This also goes hand in hand with purchasing necessities. Everyone can take turns buying the needed items and drawing funds from a shared pool that everyone can contribute to. That way, everyone can put in a fair share of funds to use for caregiving without imposing too much on just one person. As an example, each person can put in RM60 to the pool; if there are six family members, you now have RM360. You can add smaller amounts as well in case the pool is low on funds. With so many things that need to be bought and services/utilities to pay for, expenses can easily rise without you realizing it. You will also have to accommodate for sudden changes that could also add to the overall expenses. Discuss this in detail with the rest of the family, too, so that they will be able to share the burden more effectively to help one another out.

There is also the concern of making changes to the caregiving space. Depending on your loved one’s health, you may need to make subtle, or significant, modifications to the interior of their living space. If they have difficulty walking, for example, you may need to spend on a walker or wheelchair to help them with moving around. You will also need to change their living arrangements by moving them to a room downstairs (if they normally sleep upstairs) and renovate specific areas to give them more room to move or to use the washroom without needing constant supervision.

Hiring Someone to Help at Home

Eventually, it may come to a point where everyone’s responsibilities start getting in the way of caregiving. You may find yourself having to be at work more often to handle a major project. Other family members may be going through their own highs and lows. It might not necessarily happen, but the possibility of it happening cannot be denied.

Under such circumstances, you may want to think about hiring an in-home care provider to assist with your loved one’s activities of daily living (ADLs) while you and your other family members are preoccupied. Your first thought may be to hire a domestic helper to keep the company of your loved ones and provide general care for them. However, in the event something happens while you are away, the maid may not be able to take the required action to help your loved one, or mitigate any harm that might befall them. Domestic helpers do not have the professional accreditation needed to handle such a circumstance.

Alternatively, you can hire a professional nurse or home care provider to give your loved one the attention they need. These professionally trained individuals can give your loved one the required level of medical care needed, as they are all trained and accredited to perform these tasks. In the event of an emergency, they are much better equipped to deal with the emergency promptly. Depending on who you hire, they do encompass different caregiving needs: professional nurses, for example, are more qualified to provide medical services such as wound care.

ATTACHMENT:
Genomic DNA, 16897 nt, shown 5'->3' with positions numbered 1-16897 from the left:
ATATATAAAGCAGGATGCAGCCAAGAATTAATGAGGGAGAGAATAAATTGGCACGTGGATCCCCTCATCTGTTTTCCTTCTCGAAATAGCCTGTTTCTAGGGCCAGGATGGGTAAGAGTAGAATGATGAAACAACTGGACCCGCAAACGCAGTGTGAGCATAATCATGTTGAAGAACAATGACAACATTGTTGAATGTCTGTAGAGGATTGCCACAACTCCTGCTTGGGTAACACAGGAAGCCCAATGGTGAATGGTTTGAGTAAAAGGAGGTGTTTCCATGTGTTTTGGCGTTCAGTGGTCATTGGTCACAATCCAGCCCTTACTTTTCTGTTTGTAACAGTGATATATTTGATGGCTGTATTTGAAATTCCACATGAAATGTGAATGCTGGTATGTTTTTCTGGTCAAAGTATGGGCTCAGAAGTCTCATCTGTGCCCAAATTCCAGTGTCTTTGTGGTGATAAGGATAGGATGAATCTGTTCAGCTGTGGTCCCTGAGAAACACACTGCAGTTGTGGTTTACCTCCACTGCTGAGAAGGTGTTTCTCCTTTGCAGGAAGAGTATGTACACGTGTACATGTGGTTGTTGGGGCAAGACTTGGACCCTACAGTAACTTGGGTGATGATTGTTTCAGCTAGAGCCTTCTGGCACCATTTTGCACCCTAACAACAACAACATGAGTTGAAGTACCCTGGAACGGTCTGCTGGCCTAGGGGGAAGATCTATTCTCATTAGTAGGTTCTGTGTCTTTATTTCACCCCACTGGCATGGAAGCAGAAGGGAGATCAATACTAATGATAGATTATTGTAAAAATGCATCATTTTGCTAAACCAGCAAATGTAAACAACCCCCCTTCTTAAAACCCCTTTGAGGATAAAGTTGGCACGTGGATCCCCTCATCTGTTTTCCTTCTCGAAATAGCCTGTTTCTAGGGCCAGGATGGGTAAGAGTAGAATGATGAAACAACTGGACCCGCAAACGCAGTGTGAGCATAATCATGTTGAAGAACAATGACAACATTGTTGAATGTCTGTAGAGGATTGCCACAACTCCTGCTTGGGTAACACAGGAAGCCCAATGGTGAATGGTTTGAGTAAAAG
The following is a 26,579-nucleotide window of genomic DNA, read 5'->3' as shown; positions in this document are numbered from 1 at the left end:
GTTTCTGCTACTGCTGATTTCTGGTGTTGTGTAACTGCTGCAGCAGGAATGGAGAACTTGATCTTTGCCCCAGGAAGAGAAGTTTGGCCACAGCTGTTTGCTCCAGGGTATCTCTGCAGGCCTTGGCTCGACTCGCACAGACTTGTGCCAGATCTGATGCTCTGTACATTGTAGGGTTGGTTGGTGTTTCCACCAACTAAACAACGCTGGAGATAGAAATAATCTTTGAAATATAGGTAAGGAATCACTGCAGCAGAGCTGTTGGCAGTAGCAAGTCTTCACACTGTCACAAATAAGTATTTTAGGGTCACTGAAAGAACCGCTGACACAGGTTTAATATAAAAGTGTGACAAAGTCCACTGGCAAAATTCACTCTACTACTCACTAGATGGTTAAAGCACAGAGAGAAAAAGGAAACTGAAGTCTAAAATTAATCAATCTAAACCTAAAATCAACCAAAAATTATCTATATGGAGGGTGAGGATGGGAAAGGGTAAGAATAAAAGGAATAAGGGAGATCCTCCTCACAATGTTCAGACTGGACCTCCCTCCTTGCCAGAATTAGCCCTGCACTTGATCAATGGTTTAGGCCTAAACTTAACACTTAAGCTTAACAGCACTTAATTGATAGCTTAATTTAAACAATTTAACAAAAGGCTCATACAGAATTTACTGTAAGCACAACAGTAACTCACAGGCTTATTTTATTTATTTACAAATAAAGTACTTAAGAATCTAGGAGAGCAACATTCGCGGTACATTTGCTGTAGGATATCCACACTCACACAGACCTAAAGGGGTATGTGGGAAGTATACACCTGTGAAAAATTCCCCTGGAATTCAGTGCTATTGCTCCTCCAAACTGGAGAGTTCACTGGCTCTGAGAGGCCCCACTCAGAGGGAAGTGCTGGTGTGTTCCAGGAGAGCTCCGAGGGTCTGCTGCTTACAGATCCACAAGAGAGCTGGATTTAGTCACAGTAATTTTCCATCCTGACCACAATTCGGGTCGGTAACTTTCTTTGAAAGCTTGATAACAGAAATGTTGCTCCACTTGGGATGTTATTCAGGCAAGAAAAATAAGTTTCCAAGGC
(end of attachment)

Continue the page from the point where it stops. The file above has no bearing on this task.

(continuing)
Home Care or Nursing Home Care?

The decision between picking a home care service or a nursing home may depend on your current financial standing. A nursing home is basically a long-term residential care facility, some of which specialise in dealing with elderly persons with specific medical conditions, such as dementia. You can make either temporary or permanent accommodation arrangements with nursing centres, and rates will vary depending on the services that will be required. Be sure to do extensive research on the nursing homes available, as some may not provide specific services that other centres do.

The main downside of nursing home care is the total expenses of placing your loved one there, which only compound as time goes on. Having your loved one stay in a nursing home can potentially set you back approximately RM3,000 or more in a month. You may need to fork out even more as some facilities require you to provide daily necessities for your loved ones while they stay there. The caregivers working there may also not be qualified to provide the kind of comprehensive care your loved one needs due to their health complications, making it that much harder for your loved one to rest and recover.

Meanwhile, home care services are able to give your loved ones the appropriate care they need from the comforts of home. The options for home care are also quite flexible, so you can even arrange for nightly care services if you worry that you will be back from the office late. Rates for home care services are also relatively affordable; here at Homage, you can get daily living care support for as low as RM29 per hour.

Ultimately, you will need to decide on what works best for your loved one. Be sure that they know what is planned out for them, as well, so that they can get accommodated for the care they receive.

Insurance Coverage

Does your loved one have insurance? What kind of insurance is it? What are the payments like? Your loved one may have applied to a policy on their own, and knowing what it entails will inform you of their coverage and entitlements in the event of a medical emergency. You might find out that your loved one’s plan is not a comprehensive one that meets their needs and that the premium payments are exorbitant in spite of what little benefits it offers.